Marinus Willett to H. G.1
[New York, March 23, 1789]
Marinus Willett informs H___ G___, that it is not his wish to divert him from the pursuit of his plan of defamation. M. Willett, is no letter writer, he had it only in view by a plain and candid relation to detect a false representation of a transaction in which he was a principal. It is by no means his intention to intrude on the public by investigating the causes which led to the proclamation, as it would neither afford them advantage or amusement. There are some things in H___ G___’s address which gives M. Willett reason to think he knows who H___ G___ is; perhaps he is mistaken, but if he is right in the conjecture of his person, M. W. promises himself that by some means or other he will be advised of it—he pledges himself that he will then do himself the honour to wait on H___ G___, when he makes no doubt that he shall be able to convince him, that the account of the proclamation as it has been stated by M. W. is strictly true. And that H___ G___ is under a mistake about Governor Clinton’s being the keeper of M. W.’s political conscience.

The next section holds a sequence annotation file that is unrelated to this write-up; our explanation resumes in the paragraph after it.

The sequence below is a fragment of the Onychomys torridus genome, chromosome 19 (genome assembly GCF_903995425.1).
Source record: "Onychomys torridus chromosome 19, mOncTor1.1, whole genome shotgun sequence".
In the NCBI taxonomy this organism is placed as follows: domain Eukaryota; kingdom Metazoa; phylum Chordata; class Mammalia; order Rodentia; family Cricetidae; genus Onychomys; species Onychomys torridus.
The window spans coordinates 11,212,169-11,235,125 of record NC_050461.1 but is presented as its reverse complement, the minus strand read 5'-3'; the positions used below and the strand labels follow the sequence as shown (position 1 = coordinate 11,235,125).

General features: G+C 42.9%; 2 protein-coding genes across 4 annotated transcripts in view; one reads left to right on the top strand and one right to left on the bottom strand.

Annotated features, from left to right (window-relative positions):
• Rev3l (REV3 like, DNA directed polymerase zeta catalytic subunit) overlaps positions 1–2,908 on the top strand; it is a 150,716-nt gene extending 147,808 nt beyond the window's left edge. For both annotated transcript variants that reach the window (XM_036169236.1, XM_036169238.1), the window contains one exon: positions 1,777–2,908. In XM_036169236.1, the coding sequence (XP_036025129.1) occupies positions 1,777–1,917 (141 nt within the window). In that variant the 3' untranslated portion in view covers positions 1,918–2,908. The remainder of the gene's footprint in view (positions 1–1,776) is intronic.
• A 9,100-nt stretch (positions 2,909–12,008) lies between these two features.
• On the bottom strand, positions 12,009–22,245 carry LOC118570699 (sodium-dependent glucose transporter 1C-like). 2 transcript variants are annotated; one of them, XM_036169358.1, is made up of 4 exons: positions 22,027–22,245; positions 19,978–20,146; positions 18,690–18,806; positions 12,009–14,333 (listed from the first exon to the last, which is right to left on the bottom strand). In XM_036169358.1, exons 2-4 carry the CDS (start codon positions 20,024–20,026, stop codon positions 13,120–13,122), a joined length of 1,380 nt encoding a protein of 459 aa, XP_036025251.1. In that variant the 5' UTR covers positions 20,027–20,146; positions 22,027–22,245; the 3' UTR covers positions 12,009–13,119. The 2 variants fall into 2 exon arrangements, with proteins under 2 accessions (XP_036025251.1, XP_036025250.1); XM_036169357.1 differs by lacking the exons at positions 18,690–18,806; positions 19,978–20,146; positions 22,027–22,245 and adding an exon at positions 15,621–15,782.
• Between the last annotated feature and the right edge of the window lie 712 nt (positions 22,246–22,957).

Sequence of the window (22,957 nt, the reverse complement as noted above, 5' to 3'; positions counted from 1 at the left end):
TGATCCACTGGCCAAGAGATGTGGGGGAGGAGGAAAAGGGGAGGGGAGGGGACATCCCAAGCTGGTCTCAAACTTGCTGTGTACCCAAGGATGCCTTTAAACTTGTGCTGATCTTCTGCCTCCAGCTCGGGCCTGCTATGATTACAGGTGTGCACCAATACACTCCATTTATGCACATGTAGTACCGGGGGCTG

The [New York] Daily Advertiser, March 23, 1789.